These days, it seems like anyone can just come up with a crazy, complex beat-your-body-into-submission or super-trendy-dance-inspired fitness protocol that takes an hour to do and even longer to explain.
It’s a lot harder to come up with and communicate a fitness program that’s simple, easy, and fun.
I met Darryl at Paleo F(X) in March. I was lucky enough to take part in one of his PRIMALity workshops, which was an hour of primal play–from animal walks to piggyback rides to planks and partner work. Frankly, the hour flew, and I spent it alternately sweating and laughing (and getting to meet some really wonderful ladies and gents by playing crab walk tag and otherwise rolling around in the dirt with them…).
Darryl’s approach to fitness is simple: it should be fun and functional. Taking his workshop helped me redefine my own personal fitness goals and reinvigorate my quest to feel and perform better–so the fact that he wrote a whole book outlining the principles of Paleo/primal fitness couldn’t have made me more excited.
I was fortunate enough to receive an advance copy–and I’m so glad I did. The book is short, sweet, and to the point. The book is divided into several sections: an overview that explains the science and reasoning behind Paleo nutrition and primal movement, a nutrition section that includes a two-week meal plan, and a workout section that gives three levels of workouts and includes photos and descriptions of each movement.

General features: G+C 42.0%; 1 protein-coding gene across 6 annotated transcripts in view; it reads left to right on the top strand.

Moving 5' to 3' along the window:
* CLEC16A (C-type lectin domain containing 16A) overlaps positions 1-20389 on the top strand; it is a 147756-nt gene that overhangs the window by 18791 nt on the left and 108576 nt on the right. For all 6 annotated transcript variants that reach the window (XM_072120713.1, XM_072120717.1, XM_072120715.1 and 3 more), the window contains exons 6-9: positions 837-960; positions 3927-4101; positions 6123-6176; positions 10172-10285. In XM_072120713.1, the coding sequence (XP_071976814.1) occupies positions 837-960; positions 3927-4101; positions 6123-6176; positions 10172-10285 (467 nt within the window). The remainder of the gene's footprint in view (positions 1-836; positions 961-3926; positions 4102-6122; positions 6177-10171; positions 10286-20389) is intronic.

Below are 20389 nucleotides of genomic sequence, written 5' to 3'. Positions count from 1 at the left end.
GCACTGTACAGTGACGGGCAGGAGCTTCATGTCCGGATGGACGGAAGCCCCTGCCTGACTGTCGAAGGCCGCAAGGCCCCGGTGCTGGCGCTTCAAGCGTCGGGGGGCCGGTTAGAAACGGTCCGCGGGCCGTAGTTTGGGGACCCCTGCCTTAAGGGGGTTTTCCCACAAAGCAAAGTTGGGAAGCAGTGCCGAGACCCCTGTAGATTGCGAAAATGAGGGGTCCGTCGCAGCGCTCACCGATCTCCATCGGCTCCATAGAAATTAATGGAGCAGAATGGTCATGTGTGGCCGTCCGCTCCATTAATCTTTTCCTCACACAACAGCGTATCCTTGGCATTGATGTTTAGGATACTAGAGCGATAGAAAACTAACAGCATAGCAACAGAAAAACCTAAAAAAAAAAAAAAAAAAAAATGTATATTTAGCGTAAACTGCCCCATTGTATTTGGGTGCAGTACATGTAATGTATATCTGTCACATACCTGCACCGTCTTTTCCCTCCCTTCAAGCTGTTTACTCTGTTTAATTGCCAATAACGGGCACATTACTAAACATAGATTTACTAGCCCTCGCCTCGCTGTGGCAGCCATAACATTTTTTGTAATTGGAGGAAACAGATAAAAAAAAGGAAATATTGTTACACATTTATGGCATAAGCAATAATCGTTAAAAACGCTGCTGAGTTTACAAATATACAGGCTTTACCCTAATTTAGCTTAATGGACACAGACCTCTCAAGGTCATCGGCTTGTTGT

As someone who’s been pretty immersed in Paleo nutrition for over a year now, I found the overview and nutrition to be a reiteration of most of the information I already knew–but it’s explained really well and with a simple logic that makes this a perfect introductory lesson for someone who is just starting to learn about ancestral health. (I already have a few friends in mind to whom I want to lend this book!)
I was most excited for the fitness plans. I got my personal training certification from the National Academy of Sports Medicine, and my understanding of “functional” fitness has been in the context of Bosu balls and cable machines in the gym. So I was a little intimidated to think about “programming” my own Paleo fitness workout. Luckily, Darryl gives you a really easy-to-employ program that involves minimal equipment (worst case scenario, find a park near you, buy a bag of sand from Home Depot, kick off your shoes, and go have fun).
I think that the most important part of this book is the philosophy behind why we should look at fitness and nutrition through the primal lens. Just reading the FAQs section in the appendix made things abundantly, perfectly clear: don’t think of food in the context of “cheats and treats”–the food you eat should be rich enough to be a treat in itself (and the book provides some great recipes if you’re not sure where to start). Don’t think of fitness as an all-or-nothing, train-to-failure endeavor–you can pump out a few push ups or pull ups in the morning, or bear crawl up your stairs when you have the time.
Instead, focus on quality: the quality of your food, the quality of your movement, and, frankly, the quality of your life.
I really enjoyed this book (you might say because it’s a quality read!), and I can’t wait to start my own version of “primal play” in the park near my house. You can learn more about Darryl and PRIMALity at thefitnessexplorer.com, and you can preorder the book here.
(Seriously. Go do it!)
Thanks for the chance to get in on the fun early, Darryl!